By Matthew Lynch
The world of gaming has been intertwined with the world of education for a long time.
“Johnny’s test scores are suffering because he is up all night playing those video games.”
“Tessa’s grades are starting to slip because she’s spending too much time online playing interactive games with her friends.”
The two worlds have seemingly never had a quality relationship. The world of gaming has had a stranglehold on the attention of school age children for years. The world of education has consistently looked down on these games, sighting their presence as a destructive deterrent to a quality education.
Rather than pitting these two worlds against each other, what if we entangled the two? What if we found a way to bring gaming to education and vice versa?
The truth is, it’s already happening. The system of education is becoming more and more gamified every day. Gamification is simply bringing components of gaming-scores, rewards, and levels to non-gaming settings. In the classroom, this is becoming more and more prevalent.
For instance, in the Uncommon Schools system, a coalition of charter schools spread across the Northeast, a paycheck system is used to monitor student behavior. These “scholar dollars” are given or taken away based on good or poor behavior. If a student answers a question with particular poise or goes out of their way to help another student, they are rewarded with a few scholar dollars. If the student says something inappropriate to a teacher or student, then some scholar dollars get taken away.
At the end of each week, students receive a paycheck and a register detailing how they earned or lost money. These paychecks can be used for items in the school store or experiences that are auctioned off a few times a year. This gamified system shows rewards and demerits based on how well the students can behave; or how well they “play the game.”
If we zoom out and look at a bigger picture than just this community of charter schools, we can see even more gamification taking place. Interactive educational programs like Khan Academy and IXL are being used in many schools around the world. Khan Academy was originally a resource of great content videos. It had, and still has, well-done videos for math, science, history, art, and more. What the Academy has infused into their videos, though, has gamified their website. Each video is now paired with interactive questions that give students points and rewards based on their success.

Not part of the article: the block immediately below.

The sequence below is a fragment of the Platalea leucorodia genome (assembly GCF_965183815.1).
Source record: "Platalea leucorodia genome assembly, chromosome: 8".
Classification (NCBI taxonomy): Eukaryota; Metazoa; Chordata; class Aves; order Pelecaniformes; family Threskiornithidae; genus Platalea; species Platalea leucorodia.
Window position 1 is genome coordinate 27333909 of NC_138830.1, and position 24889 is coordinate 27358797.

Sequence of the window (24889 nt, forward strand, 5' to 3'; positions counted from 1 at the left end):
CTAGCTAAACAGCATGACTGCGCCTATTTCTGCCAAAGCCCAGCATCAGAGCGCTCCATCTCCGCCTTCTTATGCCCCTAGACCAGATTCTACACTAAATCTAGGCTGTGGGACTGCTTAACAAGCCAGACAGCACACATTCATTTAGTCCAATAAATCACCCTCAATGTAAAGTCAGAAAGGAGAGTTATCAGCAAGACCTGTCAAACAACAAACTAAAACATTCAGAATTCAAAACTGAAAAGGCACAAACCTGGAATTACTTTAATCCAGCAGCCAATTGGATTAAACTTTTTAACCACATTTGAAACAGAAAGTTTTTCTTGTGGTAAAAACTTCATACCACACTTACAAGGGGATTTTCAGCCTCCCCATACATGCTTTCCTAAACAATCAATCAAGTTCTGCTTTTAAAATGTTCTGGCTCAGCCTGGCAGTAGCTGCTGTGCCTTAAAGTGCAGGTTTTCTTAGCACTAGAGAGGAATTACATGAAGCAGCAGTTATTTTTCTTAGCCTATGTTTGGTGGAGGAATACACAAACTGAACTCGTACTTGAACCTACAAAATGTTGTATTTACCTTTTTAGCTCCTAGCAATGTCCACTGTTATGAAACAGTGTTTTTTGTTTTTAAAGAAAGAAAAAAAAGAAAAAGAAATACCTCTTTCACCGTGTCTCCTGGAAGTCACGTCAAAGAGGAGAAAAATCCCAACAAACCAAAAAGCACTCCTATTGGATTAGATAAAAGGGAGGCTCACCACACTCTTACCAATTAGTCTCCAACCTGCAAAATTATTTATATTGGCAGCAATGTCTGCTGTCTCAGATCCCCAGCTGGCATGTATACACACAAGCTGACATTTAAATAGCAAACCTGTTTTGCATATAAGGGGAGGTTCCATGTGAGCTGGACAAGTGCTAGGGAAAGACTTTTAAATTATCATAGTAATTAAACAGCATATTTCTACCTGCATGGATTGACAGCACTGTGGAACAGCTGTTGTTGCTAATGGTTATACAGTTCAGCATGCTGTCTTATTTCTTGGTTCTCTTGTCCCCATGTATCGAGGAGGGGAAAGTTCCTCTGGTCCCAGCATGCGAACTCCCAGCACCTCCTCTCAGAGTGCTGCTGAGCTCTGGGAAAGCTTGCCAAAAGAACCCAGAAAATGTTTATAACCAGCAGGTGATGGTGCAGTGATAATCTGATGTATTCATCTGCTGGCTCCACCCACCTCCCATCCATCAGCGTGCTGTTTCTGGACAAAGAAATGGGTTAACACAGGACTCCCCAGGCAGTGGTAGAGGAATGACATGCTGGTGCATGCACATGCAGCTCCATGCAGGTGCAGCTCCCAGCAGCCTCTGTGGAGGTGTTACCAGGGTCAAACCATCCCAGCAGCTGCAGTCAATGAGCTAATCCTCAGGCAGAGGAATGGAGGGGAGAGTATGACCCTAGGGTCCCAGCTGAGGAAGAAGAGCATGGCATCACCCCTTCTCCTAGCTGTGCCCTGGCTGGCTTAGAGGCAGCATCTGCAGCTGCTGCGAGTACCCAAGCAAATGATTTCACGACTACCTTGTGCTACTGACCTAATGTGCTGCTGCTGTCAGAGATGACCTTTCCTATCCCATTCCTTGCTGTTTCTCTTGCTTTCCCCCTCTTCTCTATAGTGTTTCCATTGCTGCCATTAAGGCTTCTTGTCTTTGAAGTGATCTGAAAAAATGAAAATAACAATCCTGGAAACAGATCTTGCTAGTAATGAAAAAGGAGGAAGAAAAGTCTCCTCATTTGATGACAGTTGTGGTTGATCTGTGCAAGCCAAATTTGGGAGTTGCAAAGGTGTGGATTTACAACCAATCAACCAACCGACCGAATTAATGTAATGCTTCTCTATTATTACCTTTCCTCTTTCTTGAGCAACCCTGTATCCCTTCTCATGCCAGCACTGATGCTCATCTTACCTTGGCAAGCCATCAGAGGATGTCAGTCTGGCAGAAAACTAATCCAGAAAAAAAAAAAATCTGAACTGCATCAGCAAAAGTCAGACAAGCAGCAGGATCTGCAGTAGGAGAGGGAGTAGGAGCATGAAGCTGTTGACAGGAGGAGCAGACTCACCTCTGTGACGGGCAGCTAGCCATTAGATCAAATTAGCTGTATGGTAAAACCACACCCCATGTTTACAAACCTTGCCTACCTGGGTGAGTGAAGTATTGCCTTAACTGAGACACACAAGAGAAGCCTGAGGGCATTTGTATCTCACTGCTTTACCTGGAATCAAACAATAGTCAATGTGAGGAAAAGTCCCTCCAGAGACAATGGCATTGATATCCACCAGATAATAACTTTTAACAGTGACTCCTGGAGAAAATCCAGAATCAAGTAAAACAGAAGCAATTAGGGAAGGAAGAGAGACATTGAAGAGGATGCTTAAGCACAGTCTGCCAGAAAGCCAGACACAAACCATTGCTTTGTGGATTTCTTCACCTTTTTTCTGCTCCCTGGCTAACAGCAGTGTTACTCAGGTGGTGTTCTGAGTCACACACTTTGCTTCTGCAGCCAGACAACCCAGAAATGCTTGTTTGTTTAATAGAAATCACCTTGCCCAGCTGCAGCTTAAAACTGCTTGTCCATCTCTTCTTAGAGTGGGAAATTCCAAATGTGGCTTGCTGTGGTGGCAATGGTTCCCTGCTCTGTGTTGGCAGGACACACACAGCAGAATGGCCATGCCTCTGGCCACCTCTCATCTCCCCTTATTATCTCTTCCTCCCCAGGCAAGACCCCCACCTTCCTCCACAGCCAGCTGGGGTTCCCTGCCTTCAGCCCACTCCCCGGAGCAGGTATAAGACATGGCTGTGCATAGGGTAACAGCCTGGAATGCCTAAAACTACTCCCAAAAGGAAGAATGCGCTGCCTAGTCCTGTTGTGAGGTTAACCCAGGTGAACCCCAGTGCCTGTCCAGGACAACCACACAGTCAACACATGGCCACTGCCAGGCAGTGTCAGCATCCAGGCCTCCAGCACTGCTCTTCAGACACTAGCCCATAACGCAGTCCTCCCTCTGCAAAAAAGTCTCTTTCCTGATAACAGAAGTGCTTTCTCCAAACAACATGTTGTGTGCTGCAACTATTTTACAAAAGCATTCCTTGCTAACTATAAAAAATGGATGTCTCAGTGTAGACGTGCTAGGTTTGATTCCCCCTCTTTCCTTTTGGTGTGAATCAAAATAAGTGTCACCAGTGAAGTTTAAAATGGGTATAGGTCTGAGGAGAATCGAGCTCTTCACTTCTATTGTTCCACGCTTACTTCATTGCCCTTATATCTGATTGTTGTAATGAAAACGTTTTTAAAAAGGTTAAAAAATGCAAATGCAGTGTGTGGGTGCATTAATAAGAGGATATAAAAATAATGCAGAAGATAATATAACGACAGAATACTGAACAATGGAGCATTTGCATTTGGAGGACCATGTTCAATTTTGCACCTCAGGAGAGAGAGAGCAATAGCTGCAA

Similar to Khan Academy’s new interactive features, IXL.com boasts a plethora of subjects with questions that provide instant feedback. With each question that’s answered correctly, the student can earn points. With enough points earned, students can earn one of many trophies within the program. Students of all ages love the interactivity and instant feedback these programs provide. It allows them to be independent, but also realize how much they’re achieving as they go.
These gamified elements don’t have to be grandiose; they can be subtle implementations. It could be a group competition in class or a simple reward given to a student who gives thoughtful answers. Uncommon Schools, IXL, and Khan Academy aren’t the blueprint; they are just examples. Gamification is bringing education to students in a way that is accessible to them. They understand the concept of rewards and achievements through the games they play outside of school, so as schools begin to marry the concept of gaming and education, they may find that more students are receptive to their instruction.
The answer to the question posed at the beginning of this article was if gamification will be the future of education. It isn’t the future; it’s already here. There will certainly be more implementation as time passes, but the movement has begun. Gaming and education, it seems, are finally getting along.